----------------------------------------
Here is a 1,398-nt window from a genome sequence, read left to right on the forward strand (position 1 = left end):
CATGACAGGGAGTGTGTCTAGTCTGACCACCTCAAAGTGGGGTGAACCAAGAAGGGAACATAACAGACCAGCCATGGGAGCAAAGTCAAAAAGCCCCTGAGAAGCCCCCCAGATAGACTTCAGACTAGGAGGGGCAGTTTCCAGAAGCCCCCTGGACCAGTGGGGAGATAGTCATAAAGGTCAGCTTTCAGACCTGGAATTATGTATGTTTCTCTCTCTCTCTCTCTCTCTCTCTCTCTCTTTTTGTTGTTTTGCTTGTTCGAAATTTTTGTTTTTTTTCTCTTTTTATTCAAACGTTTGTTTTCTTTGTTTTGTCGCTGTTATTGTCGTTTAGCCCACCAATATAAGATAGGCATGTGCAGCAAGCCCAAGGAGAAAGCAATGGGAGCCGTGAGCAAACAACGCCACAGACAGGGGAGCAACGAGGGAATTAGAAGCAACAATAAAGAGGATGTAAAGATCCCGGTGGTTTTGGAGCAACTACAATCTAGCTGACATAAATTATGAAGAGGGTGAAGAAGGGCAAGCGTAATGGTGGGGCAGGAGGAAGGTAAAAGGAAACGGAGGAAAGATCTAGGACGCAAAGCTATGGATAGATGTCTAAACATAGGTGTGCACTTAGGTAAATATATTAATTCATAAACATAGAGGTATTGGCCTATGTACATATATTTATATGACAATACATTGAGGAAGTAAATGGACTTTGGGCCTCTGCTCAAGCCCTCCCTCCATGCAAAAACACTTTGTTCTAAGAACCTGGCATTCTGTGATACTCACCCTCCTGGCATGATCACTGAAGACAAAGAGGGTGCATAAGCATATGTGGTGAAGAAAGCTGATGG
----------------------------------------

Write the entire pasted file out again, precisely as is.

Here is a 1,398-nt window from a genome sequence, read left to right on the forward strand (position 1 = left end):
CATGACAGGGAGTGTGTCTAGTCTGACCACCTCAAAGTGGGGTGAACCAAGAAGGGAACATAACAGACCAGCCATGGGAGCAAAGTCAAAAAGCCCCTGAGAAGCCCCCCAGATAGACTTCAGACTAGGAGGGGCAGTTTCCAGAAGCCCCCTGGACCAGTGGGGAGATAGTCATAAAGGTCAGCTTTCAGACCTGGAATTATGTATGTTTCTCTCTCTCTCTCTCTCTCTCTCTCTCTCTTTTTGTTGTTTTGCTTGTTCGAAATTTTTGTTTTTTTTCTCTTTTTATTCAAACGTTTGTTTTCTTTGTTTTGTCGCTGTTATTGTCGTTTAGCCCACCAATATAAGATAGGCATGTGCAGCAAGCCCAAGGAGAAAGCAATGGGAGCCGTGAGCAAACAACGCCACAGACAGGGGAGCAACGAGGGAATTAGAAGCAACAATAAAGAGGATGTAAAGATCCCGGTGGTTTTGGAGCAACTACAATCTAGCTGACATAAATTATGAAGAGGGTGAAGAAGGGCAAGCGTAATGGTGGGGCAGGAGGAAGGTAAAAGGAAACGGAGGAAAGATCTAGGACGCAAAGCTATGGATAGATGTCTAAACATAGGTGTGCACTTAGGTAAATATATTAATTCATAAACATAGAGGTATTGGCCTATGTACATATATTTATATGACAATACATTGAGGAAGTAAATGGACTTTGGGCCTCTGCTCAAGCCCTCCCTCCATGCAAAAACACTTTGTTCTAAGAACCTGGCATTCTGTGATACTCACCCTCCTGGCATGATCACTGAAGACAAAGAGGGTGCATAAGCATATGTGGTGAAGAAAGCTGATGG